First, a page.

To limit the value of a Defense Base Act claim, insurance carriers sometimes suggest that the injured worker can return to work anywhere in the world. By measuring their exposure against the existence of high-paying contract work, carriers argue that the particular DBA claim is only worth a fraction of its actual value.
But shouldn’t insurance carriers have to consider the existence of non-deployable medical conditions or non-deployable medications before suggesting that an injured worker can return to work anywhere in the world on a government contract?
My solution: exclude overseas contracting jobs from labor market surveys unless the insurance carrier can demonstrate that the injured worker can secure a medical waiver.
Suitable Alternative Employment:
First, let’s discuss suitable alternative employment. Once an injured worker proves a prima facie case of total disability, the carrier must demonstrate the existence of “suitable alternative employment.” Usually, this is proven with the help of a vocational expert. The expert interviews the injured worker, maybe gives them a written test, and then prepares a report addressing the worker’s employability.
The carrier must consider the injured worker’s age, background, physical and mental capabilities, and whether jobs exist in the relevant legal community for which the claimant could reasonably compete. See New Orleans (Gulfwide) Stevedores v. Turner, 661 F.2d 1031, 1042-43 (5th Cir. 1981).
Next comes the labor market survey. This is a list of jobs that are available in the “relevant legal community.” Typically, the jobs include a job title, brief description of the work, pay, and contact information for the potential employer. Most of the time, jobs should be found within 35 miles from the injured worker’s home. But sometimes, vocational experts prepare surveys that include jobs half a world away. These are called global labor market surveys.
Global Labor Market Surveys:
Carriers cite to a Benefits Review Board case called Patterson v. Omniplex World Services for the proposition that they may include foreign jobs on a labor market survey involving an injured DBA contractor. See Patterson, 36 BRBS 149, *6-7 (2003). To be sure, Patterson allowed the use of overseas jobs–but for very unique and fact-specific reasons. For instance, the Patterson claimant performed “post-injury security guard work in the worldwide market.” The existence of pre-injury and post-injury overseas employment extended the relevant labor market from the claimant’s home city to the entire world. Obviously, this does not apply to every injured Defense Base Act contractor.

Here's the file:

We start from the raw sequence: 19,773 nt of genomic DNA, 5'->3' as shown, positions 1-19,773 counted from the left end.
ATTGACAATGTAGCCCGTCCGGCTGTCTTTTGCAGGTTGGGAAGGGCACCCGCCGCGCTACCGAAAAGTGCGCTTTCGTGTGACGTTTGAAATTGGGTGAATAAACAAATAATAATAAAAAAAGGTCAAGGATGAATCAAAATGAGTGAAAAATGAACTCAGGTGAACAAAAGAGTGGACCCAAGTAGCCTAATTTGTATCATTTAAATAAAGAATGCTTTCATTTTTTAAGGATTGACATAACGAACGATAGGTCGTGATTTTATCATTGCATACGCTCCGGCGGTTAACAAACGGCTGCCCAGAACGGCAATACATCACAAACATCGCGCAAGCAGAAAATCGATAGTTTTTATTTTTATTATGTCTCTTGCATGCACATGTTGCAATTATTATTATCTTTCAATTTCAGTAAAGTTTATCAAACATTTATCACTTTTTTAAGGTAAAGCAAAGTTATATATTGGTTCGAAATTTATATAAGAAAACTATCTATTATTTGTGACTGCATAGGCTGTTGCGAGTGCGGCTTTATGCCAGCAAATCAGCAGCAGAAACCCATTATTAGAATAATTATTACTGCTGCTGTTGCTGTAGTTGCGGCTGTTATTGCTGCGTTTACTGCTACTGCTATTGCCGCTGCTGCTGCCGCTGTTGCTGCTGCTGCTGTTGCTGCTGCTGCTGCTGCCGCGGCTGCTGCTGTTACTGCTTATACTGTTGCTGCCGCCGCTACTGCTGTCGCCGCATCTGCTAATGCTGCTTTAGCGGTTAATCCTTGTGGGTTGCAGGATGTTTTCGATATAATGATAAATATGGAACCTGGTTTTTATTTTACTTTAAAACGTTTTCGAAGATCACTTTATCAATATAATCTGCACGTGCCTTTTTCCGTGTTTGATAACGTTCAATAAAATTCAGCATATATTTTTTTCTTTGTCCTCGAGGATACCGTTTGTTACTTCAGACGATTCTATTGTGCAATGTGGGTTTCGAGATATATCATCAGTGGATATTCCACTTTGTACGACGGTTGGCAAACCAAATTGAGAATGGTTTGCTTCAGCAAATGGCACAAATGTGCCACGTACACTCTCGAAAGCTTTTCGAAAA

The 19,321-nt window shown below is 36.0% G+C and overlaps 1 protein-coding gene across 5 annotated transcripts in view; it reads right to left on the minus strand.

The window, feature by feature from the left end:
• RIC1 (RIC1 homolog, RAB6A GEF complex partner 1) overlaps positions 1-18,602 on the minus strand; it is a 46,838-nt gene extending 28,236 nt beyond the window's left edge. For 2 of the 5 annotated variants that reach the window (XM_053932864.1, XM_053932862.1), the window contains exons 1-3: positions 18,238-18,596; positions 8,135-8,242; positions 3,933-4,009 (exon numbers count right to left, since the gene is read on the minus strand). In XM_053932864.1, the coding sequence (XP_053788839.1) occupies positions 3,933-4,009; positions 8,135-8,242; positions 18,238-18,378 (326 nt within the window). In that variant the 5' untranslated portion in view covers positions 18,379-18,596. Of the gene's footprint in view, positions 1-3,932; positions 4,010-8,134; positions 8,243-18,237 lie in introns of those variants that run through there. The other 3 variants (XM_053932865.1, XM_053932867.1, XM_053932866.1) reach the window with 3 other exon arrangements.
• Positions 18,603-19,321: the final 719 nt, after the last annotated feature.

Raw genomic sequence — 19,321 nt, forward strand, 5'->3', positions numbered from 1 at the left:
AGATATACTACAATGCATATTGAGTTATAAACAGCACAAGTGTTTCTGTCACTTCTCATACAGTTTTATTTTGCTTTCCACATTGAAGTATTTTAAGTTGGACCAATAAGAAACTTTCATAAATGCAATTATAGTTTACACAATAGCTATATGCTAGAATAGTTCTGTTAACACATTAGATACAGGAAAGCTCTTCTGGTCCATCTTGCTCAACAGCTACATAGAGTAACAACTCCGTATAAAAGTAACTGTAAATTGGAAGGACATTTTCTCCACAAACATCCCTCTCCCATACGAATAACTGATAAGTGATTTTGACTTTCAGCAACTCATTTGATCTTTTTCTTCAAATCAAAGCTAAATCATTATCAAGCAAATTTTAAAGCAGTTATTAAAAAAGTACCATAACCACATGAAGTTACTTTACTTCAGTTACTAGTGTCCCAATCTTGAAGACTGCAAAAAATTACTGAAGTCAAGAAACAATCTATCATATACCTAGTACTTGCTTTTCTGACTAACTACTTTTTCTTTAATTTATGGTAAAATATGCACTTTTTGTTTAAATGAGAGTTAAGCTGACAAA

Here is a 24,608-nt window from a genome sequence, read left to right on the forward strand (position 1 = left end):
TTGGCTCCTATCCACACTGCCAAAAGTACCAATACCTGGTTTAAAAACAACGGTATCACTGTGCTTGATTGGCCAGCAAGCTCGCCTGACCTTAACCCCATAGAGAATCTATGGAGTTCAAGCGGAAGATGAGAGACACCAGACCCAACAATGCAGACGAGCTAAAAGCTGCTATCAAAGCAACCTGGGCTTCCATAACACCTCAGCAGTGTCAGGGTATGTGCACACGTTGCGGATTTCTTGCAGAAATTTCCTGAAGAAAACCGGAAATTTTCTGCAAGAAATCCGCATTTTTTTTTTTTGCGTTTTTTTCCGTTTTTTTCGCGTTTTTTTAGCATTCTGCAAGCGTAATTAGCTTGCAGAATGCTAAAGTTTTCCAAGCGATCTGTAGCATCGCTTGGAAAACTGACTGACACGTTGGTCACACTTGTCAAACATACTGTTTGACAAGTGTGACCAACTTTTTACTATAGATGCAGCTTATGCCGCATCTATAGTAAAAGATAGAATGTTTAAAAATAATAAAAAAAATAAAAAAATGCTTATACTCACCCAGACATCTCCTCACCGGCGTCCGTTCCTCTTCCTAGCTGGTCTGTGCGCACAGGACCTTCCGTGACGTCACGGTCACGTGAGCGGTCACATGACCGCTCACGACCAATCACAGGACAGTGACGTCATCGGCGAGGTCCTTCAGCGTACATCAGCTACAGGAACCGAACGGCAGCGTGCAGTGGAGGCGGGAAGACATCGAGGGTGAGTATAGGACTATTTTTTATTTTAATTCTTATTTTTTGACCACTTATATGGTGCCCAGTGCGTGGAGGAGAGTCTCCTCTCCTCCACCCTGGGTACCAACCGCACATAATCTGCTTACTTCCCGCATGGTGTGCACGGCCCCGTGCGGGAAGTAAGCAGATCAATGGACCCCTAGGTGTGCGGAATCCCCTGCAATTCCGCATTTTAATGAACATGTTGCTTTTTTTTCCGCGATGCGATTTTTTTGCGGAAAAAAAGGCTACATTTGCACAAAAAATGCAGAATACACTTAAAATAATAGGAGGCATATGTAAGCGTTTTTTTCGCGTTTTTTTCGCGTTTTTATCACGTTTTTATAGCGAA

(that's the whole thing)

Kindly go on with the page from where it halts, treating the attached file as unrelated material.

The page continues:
Physical and Mental Requirements for Overseas Work:
There are rigorous physical and mental requirements that must be met prior to engaging in overseas work. I previously discussed these requirements in a prior post on this website entitled, “Non-Deployable Medical Conditions and the Defense Base Act.”
Generally, all contractors “deploying to theater must be medically and psychologically fit for deployment and possess a current Periodic Health Assessment (PHA) or physical. Fitness specifically includes the ability to accomplish tasks and duties unique to a particular operation and the ability to tolerate environmental and operational conditions of the deployed location.” That quote comes from the Civilian Personnel Online website. As does this:
A list of all possible diagnoses and their severity that may cause an individual to be non-deployable would be too extensive. Rather than relying solely on a specific list of medical conditions, the medical evaluator must carefully consider whether the climate, altitude, nature of available food and housing, availability of medical, behavioral health, dental, surgical, and laboratory services, or whether other environmental and operational factors may be hazardous to the deploying person’s health because of a known physical or psychological condition.
As you can see, there are a lot of relevant factors that must be considered before a contractor can return to work. If a contractor has a non-deployable condition, then a medical waiver is needed prior to deployment.
Remove Worldwide Contracting Jobs from Labor Market Surveys:
But what about an injured worker? Should a vocational expert be allowed to include worldwide contract work on a labor market survey when there is no indication that the military factors listed above were actually considered?
To reiterate my earlier recommendation: global contracting jobs should be removed from labor market surveys. The carrier has the burden of proving suitable alternative employment. Whether a job is suitable depends in part on the injured worker’s physical and mental capabilities. See New Orleans (Gulfwide) Stevedores, 661 F.2d at 1042-43. According to the military, overseas work for a person with non-deployable medical conditions is only appropriate after considering the hazards associated with “the climate, altitude, nature of available food and housing, availability of medical, behavioral health, dental, surgical, and laboratory services, or whether other environmental and operational factors may be hazardous to the deploying person’s health . . . .” It stands to follow that a vocational expert who identifies overseas contract work without accounting for the military-mandated hazard considerations has not identified suitable employment that an injured worker has a genuine chance of securing. Moreover, because a medical waiver is the condition precedent for deployment despite a listed medical condition, I would go a step further: the same waiver must be a condition precedent for inclusion of an overseas contracting job on a labor market survey.
Attribution: Photo courtesy of Flickr user Kevan.